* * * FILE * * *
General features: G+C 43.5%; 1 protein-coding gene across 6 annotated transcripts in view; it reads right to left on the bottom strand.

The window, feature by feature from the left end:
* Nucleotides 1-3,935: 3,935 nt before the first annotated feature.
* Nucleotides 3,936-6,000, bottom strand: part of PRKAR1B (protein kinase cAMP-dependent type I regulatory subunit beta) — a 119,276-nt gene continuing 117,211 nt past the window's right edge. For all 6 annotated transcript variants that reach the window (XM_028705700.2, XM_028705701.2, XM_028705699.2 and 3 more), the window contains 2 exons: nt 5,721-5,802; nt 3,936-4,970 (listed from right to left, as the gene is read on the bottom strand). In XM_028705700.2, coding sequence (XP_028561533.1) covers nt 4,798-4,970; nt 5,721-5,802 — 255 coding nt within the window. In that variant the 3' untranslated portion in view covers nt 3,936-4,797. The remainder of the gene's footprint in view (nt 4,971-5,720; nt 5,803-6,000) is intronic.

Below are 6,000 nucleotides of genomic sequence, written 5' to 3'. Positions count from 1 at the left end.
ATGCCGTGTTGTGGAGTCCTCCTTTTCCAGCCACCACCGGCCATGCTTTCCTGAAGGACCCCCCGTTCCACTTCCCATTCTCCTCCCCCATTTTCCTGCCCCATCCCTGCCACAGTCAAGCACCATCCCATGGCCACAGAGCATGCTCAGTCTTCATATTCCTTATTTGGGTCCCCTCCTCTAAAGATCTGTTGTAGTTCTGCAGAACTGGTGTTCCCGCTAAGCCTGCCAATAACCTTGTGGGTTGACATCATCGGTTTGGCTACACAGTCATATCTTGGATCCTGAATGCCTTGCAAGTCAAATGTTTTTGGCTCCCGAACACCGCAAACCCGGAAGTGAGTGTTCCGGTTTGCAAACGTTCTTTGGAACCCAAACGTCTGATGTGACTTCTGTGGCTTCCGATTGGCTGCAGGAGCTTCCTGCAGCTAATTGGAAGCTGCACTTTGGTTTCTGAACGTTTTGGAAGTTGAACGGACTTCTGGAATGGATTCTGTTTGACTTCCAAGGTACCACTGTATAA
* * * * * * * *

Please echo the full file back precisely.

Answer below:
General features: G+C 43.5%; 1 protein-coding gene across 6 annotated transcripts in view; it reads right to left on the bottom strand.

The window, feature by feature from the left end:
* Nucleotides 1-3,935: 3,935 nt before the first annotated feature.
* Nucleotides 3,936-6,000, bottom strand: part of PRKAR1B (protein kinase cAMP-dependent type I regulatory subunit beta) — a 119,276-nt gene continuing 117,211 nt past the window's right edge. For all 6 annotated transcript variants that reach the window (XM_028705700.2, XM_028705701.2, XM_028705699.2 and 3 more), the window contains 2 exons: nt 5,721-5,802; nt 3,936-4,970 (listed from right to left, as the gene is read on the bottom strand). In XM_028705700.2, coding sequence (XP_028561533.1) covers nt 4,798-4,970; nt 5,721-5,802 — 255 coding nt within the window. In that variant the 3' untranslated portion in view covers nt 3,936-4,797. The remainder of the gene's footprint in view (nt 4,971-5,720; nt 5,803-6,000) is intronic.

Below are 6,000 nucleotides of genomic sequence, written 5' to 3'. Positions count from 1 at the left end.
ATGCCGTGTTGTGGAGTCCTCCTTTTCCAGCCACCACCGGCCATGCTTTCCTGAAGGACCCCCCGTTCCACTTCCCATTCTCCTCCCCCATTTTCCTGCCCCATCCCTGCCACAGTCAAGCACCATCCCATGGCCACAGAGCATGCTCAGTCTTCATATTCCTTATTTGGGTCCCCTCCTCTAAAGATCTGTTGTAGTTCTGCAGAACTGGTGTTCCCGCTAAGCCTGCCAATAACCTTGTGGGTTGACATCATCGGTTTGGCTACACAGTCATATCTTGGATCCTGAATGCCTTGCAAGTCAAATGTTTTTGGCTCCCGAACACCGCAAACCCGGAAGTGAGTGTTCCGGTTTGCAAACGTTCTTTGGAACCCAAACGTCTGATGTGACTTCTGTGGCTTCCGATTGGCTGCAGGAGCTTCCTGCAGCTAATTGGAAGCTGCACTTTGGTTTCTGAACGTTTTGGAAGTTGAACGGACTTCTGGAATGGATTCTGTTTGACTTCCAAGGTACCACTGTATAA